Teething

What is teething?

Teething is the normal process of new teeth pushing through the gums. A baby's first tooth usually appears any time between 3 and 12 months of age and the process continues until about 3 years of age.

What are the possible symptoms?

Your child may have one or more of the following symptoms:

  • Increased saliva
  • Drooling
  • A desire to chew
  • Mild gum pain
  • A blue, swollen gum over the cutting tooth
  • Changes in appetite and sleep patterns

What is the treatment?

Your child's doctor will talk with you about specific care for your child. Some general guidelines include:

  • Allow your baby to chew on a teething ring. You may place it in the refrigerator to get it cold, but do not freeze it.
  • Massage the gum with a clean finger.
  • Acetaminophen (Tylenol® or less costly store brand) or ibuprofen (Motrin®, Advil® or less costly store brand) may be given for pain. Follow the directions on the box carefully or ask your doctor how much medicine to give. Do not give your child more than 5 doses of acetaminophen in a 24-hour period.
    • Do not give acetaminophen to babies less than 3 months of age without a doctor's order.
    • Do not give ibuprofen to babies less than 6 months of age without a doctor's order.
    • Ibuprofen may give better pain relief in babies over 6 months of age because it also helps decrease inflammation.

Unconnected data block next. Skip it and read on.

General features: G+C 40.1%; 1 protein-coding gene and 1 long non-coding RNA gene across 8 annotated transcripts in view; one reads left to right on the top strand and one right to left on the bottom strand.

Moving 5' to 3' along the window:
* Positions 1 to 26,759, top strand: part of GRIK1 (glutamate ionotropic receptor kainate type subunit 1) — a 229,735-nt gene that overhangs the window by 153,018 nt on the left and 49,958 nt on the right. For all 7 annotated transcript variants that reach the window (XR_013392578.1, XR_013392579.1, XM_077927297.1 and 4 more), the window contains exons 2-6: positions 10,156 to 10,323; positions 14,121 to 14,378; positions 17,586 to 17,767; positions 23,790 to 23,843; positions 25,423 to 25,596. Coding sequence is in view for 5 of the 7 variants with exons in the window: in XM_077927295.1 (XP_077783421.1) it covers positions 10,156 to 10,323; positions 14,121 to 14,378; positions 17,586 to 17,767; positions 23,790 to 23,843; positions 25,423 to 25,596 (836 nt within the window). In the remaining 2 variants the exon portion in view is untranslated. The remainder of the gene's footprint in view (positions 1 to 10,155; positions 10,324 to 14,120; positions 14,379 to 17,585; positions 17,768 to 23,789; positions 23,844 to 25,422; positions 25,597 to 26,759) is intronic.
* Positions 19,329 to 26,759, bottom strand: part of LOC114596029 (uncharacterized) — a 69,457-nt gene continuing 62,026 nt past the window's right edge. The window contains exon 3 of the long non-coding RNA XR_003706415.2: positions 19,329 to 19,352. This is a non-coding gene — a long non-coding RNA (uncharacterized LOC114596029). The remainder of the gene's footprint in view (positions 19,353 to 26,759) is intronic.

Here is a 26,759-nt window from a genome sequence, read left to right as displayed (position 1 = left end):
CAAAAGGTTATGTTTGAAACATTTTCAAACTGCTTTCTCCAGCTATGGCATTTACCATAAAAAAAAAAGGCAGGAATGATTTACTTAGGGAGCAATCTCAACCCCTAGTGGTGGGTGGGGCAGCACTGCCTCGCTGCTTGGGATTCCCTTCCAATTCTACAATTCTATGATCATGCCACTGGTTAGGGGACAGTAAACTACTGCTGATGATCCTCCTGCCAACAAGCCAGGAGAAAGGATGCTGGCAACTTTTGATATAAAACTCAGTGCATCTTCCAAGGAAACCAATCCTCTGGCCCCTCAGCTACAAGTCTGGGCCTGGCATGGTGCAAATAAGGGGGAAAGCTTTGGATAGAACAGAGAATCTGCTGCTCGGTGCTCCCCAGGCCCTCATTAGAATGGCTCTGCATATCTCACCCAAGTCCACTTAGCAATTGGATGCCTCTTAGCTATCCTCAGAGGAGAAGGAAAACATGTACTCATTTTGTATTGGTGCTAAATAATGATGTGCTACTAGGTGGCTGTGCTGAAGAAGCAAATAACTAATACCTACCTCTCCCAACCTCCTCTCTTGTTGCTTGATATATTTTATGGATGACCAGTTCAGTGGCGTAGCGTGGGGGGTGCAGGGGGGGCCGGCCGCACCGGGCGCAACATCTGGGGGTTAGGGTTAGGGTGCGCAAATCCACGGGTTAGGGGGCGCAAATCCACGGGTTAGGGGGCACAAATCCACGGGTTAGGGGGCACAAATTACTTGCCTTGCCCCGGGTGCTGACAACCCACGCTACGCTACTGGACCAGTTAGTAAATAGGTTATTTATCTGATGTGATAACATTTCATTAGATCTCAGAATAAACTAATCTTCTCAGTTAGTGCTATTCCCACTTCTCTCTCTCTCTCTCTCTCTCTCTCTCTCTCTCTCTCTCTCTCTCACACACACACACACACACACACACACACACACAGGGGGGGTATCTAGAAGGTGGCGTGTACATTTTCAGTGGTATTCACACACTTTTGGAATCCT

• Distract your child from the pain with activities such as reading, singing or playing.

DO NOT:

  • Give ice, Popsicles® or other objects that may cause frostbite of the gums or choke your child
  • Tie a teething ring or other object around your baby's neck. It could catch on something and strangle your child.
  • Teething gels are not advised and may cause an allergic reaction.

When should I call the doctor?

Many unrelated illnesses are blamed on teething. Call your child's doctor for:

  • Fever over 100.3°F. See the teaching sheet on Fever for more information.
  • Excessive or unexplained crying.

In case of an urgent concern or emergency, call 911 or go to the nearest emergency room right away. This is general information and is not specific medical advice for your child. Always consult your child's doctor or other healthcare provider if you have any questions or concerns about the care or health of your child. This information is provided by Children's Healthcare of Atlanta.

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